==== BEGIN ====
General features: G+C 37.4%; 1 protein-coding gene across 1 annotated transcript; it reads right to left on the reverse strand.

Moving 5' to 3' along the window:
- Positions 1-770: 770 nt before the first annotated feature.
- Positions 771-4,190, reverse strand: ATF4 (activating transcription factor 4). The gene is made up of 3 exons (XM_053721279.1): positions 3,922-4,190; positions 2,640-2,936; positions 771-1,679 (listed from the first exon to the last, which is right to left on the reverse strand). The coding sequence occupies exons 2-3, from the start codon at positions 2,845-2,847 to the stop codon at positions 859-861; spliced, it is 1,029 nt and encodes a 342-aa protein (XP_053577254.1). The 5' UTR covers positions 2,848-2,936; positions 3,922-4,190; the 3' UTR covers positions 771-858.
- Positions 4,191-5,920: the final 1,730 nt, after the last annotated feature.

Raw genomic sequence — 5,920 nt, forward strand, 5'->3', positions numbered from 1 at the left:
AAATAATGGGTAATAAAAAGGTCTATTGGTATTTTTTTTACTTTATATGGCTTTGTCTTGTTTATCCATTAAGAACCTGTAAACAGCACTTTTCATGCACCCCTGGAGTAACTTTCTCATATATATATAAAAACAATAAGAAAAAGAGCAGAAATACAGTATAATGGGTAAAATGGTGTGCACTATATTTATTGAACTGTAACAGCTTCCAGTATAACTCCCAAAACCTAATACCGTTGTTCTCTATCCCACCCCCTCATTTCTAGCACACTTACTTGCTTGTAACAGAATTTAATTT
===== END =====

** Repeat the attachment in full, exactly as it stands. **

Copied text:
General features: G+C 37.4%; 1 protein-coding gene across 1 annotated transcript; it reads right to left on the reverse strand.

Moving 5' to 3' along the window:
- Positions 1-770: 770 nt before the first annotated feature.
- Positions 771-4,190, reverse strand: ATF4 (activating transcription factor 4). The gene is made up of 3 exons (XM_053721279.1): positions 3,922-4,190; positions 2,640-2,936; positions 771-1,679 (listed from the first exon to the last, which is right to left on the reverse strand). The coding sequence occupies exons 2-3, from the start codon at positions 2,845-2,847 to the stop codon at positions 859-861; spliced, it is 1,029 nt and encodes a 342-aa protein (XP_053577254.1). The 5' UTR covers positions 2,848-2,936; positions 3,922-4,190; the 3' UTR covers positions 771-858.
- Positions 4,191-5,920: the final 1,730 nt, after the last annotated feature.

Raw genomic sequence — 5,920 nt, forward strand, 5'->3', positions numbered from 1 at the left:
AAATAATGGGTAATAAAAAGGTCTATTGGTATTTTTTTTACTTTATATGGCTTTGTCTTGTTTATCCATTAAGAACCTGTAAACAGCACTTTTCATGCACCCCTGGAGTAACTTTCTCATATATATATAAAAACAATAAGAAAAAGAGCAGAAATACAGTATAATGGGTAAAATGGTGTGCACTATATTTATTGAACTGTAACAGCTTCCAGTATAACTCCCAAAACCTAATACCGTTGTTCTCTATCCCACCCCCTCATTTCTAGCACACTTACTTGCTTGTAACAGAATTTAATTT